The Tohono O’odham Nation, San Carlos Apache Tribe, the Center for Biological Diversity and Archaeology Southwest sued in January in hopes of stopping the clearing of roads and pads so more work could be done to identify culturally significant sites within a 50-mile stretch of the San Pedro Valley in southern Arizona, east of Tucson.

Tohono O'odham and Apache said the Interior is violating federal laws.

The tribes asked a federal appeals court to intervene in April, arguing that the federal government has legal and distinct obligations under the National Historic Preservation Act and the National Environmental Policy Act and that the Bureau of Land Management’s interpretation of how its obligations apply to the SunZia project should be reviewed, AP reported.

While promoting the private corporation of SunZia at the groundbreaking in New Mexico, Haaland called the project "clean energy.

Native people say the hoax of clean green energy is being used for the benefit of corporations destroying historical and sacred places. Canada's Lithium America is digging into the Paiute Massacre Site for lithium and plans for lithium mines now target the sacred places of the Hualapai in Arizona and Quechan in southern California.

Tohono O'odham describe its ancestral territory in the San Pedro, home to the Sobaipuri O'odham, ancestors of O'odham in San Xavier. They are descendants of the ancient Hohokam who lived here.

Read more, by Center for Biological Diversity:


20230309: San Carlos Apache Trib to BLM: “February 2023 FEIS simply ignores the Tribe’s concerns, and the abundant and readily accessible evidence for the religious, cultural, and historical significance to the Tribe and other Indigenous Peoples of the San Pedro Valley and adjacent lands that will be harmfully altered by the proposed transmission line.”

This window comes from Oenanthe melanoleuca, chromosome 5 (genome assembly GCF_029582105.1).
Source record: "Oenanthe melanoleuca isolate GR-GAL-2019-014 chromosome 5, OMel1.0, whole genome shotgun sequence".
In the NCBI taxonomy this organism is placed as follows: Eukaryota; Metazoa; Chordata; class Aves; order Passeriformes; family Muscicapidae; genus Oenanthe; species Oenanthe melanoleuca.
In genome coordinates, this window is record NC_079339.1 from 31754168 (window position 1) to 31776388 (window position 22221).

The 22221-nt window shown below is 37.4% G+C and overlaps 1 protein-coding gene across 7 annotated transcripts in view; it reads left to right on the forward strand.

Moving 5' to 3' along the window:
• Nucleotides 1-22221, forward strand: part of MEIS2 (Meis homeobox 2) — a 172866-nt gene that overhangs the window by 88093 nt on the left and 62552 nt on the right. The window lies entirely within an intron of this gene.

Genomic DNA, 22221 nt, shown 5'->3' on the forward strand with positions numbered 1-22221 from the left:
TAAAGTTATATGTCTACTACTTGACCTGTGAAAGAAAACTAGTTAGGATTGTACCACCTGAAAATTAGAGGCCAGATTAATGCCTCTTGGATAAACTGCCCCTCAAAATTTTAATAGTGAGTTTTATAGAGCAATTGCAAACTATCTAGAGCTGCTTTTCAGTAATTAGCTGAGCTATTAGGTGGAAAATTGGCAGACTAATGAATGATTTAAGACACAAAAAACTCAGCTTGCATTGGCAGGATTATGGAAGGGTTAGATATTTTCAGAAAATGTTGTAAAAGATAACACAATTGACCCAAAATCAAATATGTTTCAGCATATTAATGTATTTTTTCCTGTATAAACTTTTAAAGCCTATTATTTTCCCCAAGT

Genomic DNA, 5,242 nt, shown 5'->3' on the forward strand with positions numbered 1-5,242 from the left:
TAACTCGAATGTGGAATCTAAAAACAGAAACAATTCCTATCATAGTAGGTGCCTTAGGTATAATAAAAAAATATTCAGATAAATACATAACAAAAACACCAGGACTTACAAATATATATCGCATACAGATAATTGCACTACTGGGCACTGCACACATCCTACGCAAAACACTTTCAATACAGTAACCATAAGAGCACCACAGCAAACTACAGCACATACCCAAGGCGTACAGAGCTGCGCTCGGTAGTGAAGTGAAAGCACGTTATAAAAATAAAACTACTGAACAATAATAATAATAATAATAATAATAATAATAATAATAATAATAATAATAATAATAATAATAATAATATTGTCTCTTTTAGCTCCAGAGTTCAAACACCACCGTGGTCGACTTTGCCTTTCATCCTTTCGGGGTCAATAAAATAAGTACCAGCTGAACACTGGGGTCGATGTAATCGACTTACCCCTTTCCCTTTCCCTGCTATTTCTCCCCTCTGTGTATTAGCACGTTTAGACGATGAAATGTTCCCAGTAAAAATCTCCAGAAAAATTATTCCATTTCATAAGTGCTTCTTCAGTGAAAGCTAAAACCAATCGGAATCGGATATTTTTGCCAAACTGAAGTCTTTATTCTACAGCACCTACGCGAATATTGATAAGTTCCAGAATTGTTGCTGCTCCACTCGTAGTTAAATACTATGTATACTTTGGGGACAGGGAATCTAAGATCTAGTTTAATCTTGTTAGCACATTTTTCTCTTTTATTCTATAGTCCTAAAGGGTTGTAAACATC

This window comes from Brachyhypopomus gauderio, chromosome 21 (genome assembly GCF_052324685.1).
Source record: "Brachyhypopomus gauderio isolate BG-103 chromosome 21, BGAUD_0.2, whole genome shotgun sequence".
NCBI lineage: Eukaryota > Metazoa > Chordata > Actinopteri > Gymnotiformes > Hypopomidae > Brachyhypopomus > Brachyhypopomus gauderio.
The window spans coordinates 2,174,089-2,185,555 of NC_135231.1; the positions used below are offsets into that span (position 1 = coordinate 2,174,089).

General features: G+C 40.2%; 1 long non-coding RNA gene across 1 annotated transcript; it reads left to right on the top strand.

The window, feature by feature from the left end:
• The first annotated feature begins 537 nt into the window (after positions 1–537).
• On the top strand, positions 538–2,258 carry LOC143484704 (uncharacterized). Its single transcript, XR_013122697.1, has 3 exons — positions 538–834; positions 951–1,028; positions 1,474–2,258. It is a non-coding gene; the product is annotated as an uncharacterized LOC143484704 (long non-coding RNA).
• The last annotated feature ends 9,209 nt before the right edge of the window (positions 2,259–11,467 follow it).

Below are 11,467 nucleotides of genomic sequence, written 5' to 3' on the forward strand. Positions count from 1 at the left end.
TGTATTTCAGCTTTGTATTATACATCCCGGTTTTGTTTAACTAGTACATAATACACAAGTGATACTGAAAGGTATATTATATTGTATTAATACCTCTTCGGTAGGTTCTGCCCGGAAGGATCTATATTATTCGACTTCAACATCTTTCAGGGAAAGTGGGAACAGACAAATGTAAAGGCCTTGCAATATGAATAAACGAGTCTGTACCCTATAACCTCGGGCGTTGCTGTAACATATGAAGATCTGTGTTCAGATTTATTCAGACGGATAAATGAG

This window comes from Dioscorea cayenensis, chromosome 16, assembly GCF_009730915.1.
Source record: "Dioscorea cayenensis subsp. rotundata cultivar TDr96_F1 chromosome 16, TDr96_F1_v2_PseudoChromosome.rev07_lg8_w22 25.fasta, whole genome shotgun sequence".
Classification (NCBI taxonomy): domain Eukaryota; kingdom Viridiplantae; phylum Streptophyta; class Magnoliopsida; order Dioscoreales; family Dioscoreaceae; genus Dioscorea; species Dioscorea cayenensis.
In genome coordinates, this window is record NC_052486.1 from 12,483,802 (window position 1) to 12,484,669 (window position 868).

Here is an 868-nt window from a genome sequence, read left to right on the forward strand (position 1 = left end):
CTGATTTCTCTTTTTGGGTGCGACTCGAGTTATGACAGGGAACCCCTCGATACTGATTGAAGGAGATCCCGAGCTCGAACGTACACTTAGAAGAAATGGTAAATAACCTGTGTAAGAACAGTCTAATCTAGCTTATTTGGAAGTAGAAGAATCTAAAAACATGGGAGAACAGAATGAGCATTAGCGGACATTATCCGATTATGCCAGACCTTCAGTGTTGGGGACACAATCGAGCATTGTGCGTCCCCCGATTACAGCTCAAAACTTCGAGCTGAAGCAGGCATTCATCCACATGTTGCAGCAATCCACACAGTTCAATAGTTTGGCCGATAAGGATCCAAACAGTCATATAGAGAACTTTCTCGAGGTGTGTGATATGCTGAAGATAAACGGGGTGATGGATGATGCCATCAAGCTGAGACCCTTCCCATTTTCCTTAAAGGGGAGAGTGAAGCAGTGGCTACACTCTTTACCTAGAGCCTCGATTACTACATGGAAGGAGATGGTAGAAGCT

20230316: The Tohono O’odham Nation to BLM: “Tohono O’odham Nation has well-documented cultural, religious, ancestral, and oral history connections with the Arizona lands on which the Sun Zia Transmission Line is proposed to be constructed. The concerns of the Tohono O’odham Nation have been expressed for many years in a long series of consultation meetings with the Bureau of Land Management. Many of these concerns have not been addressed regarding visual impacts to the San Pedro River Valley, an important “traditional cultural landscape” significant to the Tohono O’odham Nation and other Tribes in Arizona. Also, the Tohono O’odham Nation has concerns over direct impacts to individual cultural resource sites that will be destroyed by Sun Zia Transmission Line construction and hundreds of miles of access roads.